If you purchased points to lower your interest rate, you will pay a one-time fee for them at closing. A discount point can lower your interest rate by 0.25%–0.5% — and, just like interest rates, the price of points changes daily. While it may seem attractive to pay for a lower interest rate, it may not be worth it in the long run if you don’t plan to own your home for very long or plan to refinance in the future.
Private Mortgage Insurance (PMI)
Private mortgage insurance is required if your down payment is less than 20%. FHA and VA loans may also require you to pay an upfront fee for private mortgage insurance at closing in exchange for allowing you to have a lower down payment. Private mortgage insurance is typically included as part of your monthly loan payment. However, some loans will allow you to pay your private mortgage insurance upfront as a one-time fee at closing. It’s up to you to decide if you want to pay more at closing or a higher mortgage payment each month.
Homeowners Association Dues
If the home you are purchasing has a homeowners association, you will pay one month’s dues upfront at closing. Homeowners association dues vary by property and cover maintenance fees and operations costs.
Your homeowner’s insurance premium for the year may be included in your closing costs.
You will pay a portion of your property taxes upfront at closing.
Title insurance is a one-time fee paid as part of your closing costs. As the homebuyer, it’s common for you to pay for the lender and your own title insurance policies.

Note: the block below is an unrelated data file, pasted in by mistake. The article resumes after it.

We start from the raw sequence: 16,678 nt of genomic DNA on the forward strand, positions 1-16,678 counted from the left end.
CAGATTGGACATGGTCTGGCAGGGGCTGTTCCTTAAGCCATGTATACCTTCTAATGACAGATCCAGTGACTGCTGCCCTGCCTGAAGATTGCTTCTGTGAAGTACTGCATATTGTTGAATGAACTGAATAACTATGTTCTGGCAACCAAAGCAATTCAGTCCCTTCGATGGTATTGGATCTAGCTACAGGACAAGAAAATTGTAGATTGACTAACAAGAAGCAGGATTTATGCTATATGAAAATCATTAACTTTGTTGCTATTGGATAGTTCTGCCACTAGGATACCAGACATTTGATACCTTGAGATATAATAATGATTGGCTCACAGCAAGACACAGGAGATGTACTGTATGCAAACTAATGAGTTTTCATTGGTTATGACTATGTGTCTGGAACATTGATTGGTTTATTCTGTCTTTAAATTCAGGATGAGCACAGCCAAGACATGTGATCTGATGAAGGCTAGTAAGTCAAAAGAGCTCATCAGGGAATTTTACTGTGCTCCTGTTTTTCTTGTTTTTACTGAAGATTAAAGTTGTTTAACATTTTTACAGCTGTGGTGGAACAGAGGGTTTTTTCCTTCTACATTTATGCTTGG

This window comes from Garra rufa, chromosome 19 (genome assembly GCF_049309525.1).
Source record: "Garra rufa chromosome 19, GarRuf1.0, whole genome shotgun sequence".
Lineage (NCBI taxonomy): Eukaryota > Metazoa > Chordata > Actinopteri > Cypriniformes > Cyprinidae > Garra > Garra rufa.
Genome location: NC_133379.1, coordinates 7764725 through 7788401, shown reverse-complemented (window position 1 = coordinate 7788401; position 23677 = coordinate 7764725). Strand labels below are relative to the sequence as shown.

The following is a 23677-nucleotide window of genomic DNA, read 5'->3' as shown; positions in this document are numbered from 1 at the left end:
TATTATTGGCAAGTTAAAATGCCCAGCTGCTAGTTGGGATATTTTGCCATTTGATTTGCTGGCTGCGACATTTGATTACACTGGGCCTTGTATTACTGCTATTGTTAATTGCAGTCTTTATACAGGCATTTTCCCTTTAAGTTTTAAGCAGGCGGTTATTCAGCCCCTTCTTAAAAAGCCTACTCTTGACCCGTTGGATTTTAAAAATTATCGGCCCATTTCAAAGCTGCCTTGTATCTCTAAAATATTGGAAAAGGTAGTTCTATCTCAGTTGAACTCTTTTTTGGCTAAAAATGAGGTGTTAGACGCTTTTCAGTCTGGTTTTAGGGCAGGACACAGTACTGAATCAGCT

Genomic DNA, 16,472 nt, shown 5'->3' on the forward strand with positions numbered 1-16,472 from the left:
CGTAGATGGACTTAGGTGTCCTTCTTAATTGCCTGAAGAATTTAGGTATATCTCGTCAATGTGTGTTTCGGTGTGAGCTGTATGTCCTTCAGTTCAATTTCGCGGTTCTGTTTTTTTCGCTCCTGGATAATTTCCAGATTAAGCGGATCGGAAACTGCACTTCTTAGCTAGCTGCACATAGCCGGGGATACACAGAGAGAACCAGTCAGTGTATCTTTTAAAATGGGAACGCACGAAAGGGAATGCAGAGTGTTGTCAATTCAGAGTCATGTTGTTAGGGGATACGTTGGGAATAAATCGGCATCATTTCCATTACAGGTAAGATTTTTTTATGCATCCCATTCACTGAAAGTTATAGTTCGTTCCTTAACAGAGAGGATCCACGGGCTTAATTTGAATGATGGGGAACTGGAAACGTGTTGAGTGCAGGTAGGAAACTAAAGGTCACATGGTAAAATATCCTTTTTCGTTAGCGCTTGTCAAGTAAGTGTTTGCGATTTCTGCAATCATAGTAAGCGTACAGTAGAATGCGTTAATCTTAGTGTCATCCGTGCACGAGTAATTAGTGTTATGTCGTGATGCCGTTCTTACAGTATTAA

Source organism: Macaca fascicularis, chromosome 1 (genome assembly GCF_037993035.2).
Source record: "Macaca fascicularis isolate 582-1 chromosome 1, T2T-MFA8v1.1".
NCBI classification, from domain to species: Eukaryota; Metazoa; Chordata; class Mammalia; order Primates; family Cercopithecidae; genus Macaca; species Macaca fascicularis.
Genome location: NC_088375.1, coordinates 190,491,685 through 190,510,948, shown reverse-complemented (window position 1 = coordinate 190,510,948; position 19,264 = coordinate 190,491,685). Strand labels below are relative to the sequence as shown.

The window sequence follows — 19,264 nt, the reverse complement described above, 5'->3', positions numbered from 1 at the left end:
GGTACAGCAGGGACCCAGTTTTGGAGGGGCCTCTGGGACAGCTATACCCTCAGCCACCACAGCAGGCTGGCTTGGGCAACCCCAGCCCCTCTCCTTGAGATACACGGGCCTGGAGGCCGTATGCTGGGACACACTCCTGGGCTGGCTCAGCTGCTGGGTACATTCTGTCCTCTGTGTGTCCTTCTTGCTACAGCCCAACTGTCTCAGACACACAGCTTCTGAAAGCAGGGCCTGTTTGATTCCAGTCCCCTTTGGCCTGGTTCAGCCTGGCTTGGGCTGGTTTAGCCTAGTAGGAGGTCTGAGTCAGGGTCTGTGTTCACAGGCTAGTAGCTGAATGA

The recording fee pays the city or county to record your deed in public records.
What should we offer?
There are two key things to consider when comparing pricing on a home to purchase:
How does it compare to similar homes that have sold recently? Is the price fair?
What is different about this house compared to the other homes?
Day 0- Offer Accepted and Escrow Opens
Day 3- Earnest Money must be wired to escrow.
Day 7- Seller delivers disclosures
Day 17- Inspection Contingency Removal
Day 21- Financial contingency Removal
Day 30- Close of Escrow
After close of escrow the County records the sale. Once recorded we will get the keys.
How Do I Find A Deal?
When buying a home you want to make sure it's a great investment. While what most people may think is the best way to find a deal in real estate, there is no formula you follow.
Details of Writing the Offer
Three items needed to write an offer:
1. PreApproval letter from a lender
2. Proof of Funds: screen shot or PDF of your bank account, IRA, stock account or any combination thereof showing proof that you have the funds for your down payment and closing costs.
3. Residential Purchase Agreement (the contract) Click here for Sample Contract
Escrow Timing: Typical is 30 days.
Initial Deposit: 1%-3% of the purchase price. This deposit is due within three days of the seller accepting your offer. The deposit is fully refundable if you chose to not purchase the home before you remove contingencies.
Down Payment: Depending on the type of loan you use to purchase your home, you will have
Inspection Contingency: In the contract it is 17 days standard. I like to shorten that period to 10 days to make our offer more appealing. This means we will have all inspections done within 10 days of acceptance and we will remove inspection contingencies. If we back out after we release contingencies, you will lose your initial deposit.
Seller Accepted My Offer, Now What? NEXT STEPS
1. Listing Agent opens escrow
2. Escrow officer sends wire instructions
3. Your initial deposit is due to escrow within three days
Order Home Insurance
Preliminary Title Report Issued. Fill out the Statement of Information.
4. Schedule home inspection
Review inspection and negotiate for repairs
Sign loan documents (have to be live signatures. No Docusign)
Title Company requests recording with San Diego County
San Diego County Records
You get the keys!
You receive the grant deed in the mail